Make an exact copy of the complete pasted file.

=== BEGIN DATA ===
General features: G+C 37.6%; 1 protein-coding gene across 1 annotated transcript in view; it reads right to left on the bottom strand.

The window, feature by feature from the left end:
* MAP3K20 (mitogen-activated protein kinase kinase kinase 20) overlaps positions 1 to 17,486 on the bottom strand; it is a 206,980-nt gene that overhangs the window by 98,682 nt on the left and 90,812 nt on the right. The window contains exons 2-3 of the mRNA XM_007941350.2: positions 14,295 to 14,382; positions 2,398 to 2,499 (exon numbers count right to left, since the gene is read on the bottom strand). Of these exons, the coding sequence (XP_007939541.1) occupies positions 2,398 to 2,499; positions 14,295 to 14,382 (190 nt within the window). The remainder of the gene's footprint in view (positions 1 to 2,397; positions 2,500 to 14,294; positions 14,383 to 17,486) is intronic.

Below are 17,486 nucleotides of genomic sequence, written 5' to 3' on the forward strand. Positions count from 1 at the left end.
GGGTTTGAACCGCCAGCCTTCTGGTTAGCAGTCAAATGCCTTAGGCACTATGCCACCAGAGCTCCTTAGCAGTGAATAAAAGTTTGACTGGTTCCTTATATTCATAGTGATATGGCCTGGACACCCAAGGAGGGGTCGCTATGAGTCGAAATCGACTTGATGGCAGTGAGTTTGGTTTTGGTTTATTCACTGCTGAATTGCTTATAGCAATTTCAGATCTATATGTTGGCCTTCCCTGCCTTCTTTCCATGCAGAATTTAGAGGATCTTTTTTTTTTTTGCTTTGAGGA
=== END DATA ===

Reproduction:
General features: G+C 37.6%; 1 protein-coding gene across 1 annotated transcript in view; it reads right to left on the bottom strand.

The window, feature by feature from the left end:
* MAP3K20 (mitogen-activated protein kinase kinase kinase 20) overlaps positions 1 to 17,486 on the bottom strand; it is a 206,980-nt gene that overhangs the window by 98,682 nt on the left and 90,812 nt on the right. The window contains exons 2-3 of the mRNA XM_007941350.2: positions 14,295 to 14,382; positions 2,398 to 2,499 (exon numbers count right to left, since the gene is read on the bottom strand). Of these exons, the coding sequence (XP_007939541.1) occupies positions 2,398 to 2,499; positions 14,295 to 14,382 (190 nt within the window). The remainder of the gene's footprint in view (positions 1 to 2,397; positions 2,500 to 14,294; positions 14,383 to 17,486) is intronic.

Below are 17,486 nucleotides of genomic sequence, written 5' to 3' on the forward strand. Positions count from 1 at the left end.
GGGTTTGAACCGCCAGCCTTCTGGTTAGCAGTCAAATGCCTTAGGCACTATGCCACCAGAGCTCCTTAGCAGTGAATAAAAGTTTGACTGGTTCCTTATATTCATAGTGATATGGCCTGGACACCCAAGGAGGGGTCGCTATGAGTCGAAATCGACTTGATGGCAGTGAGTTTGGTTTTGGTTTATTCACTGCTGAATTGCTTATAGCAATTTCAGATCTATATGTTGGCCTTCCCTGCCTTCTTTCCATGCAGAATTTAGAGGATCTTTTTTTTTTTTGCTTTGAGGA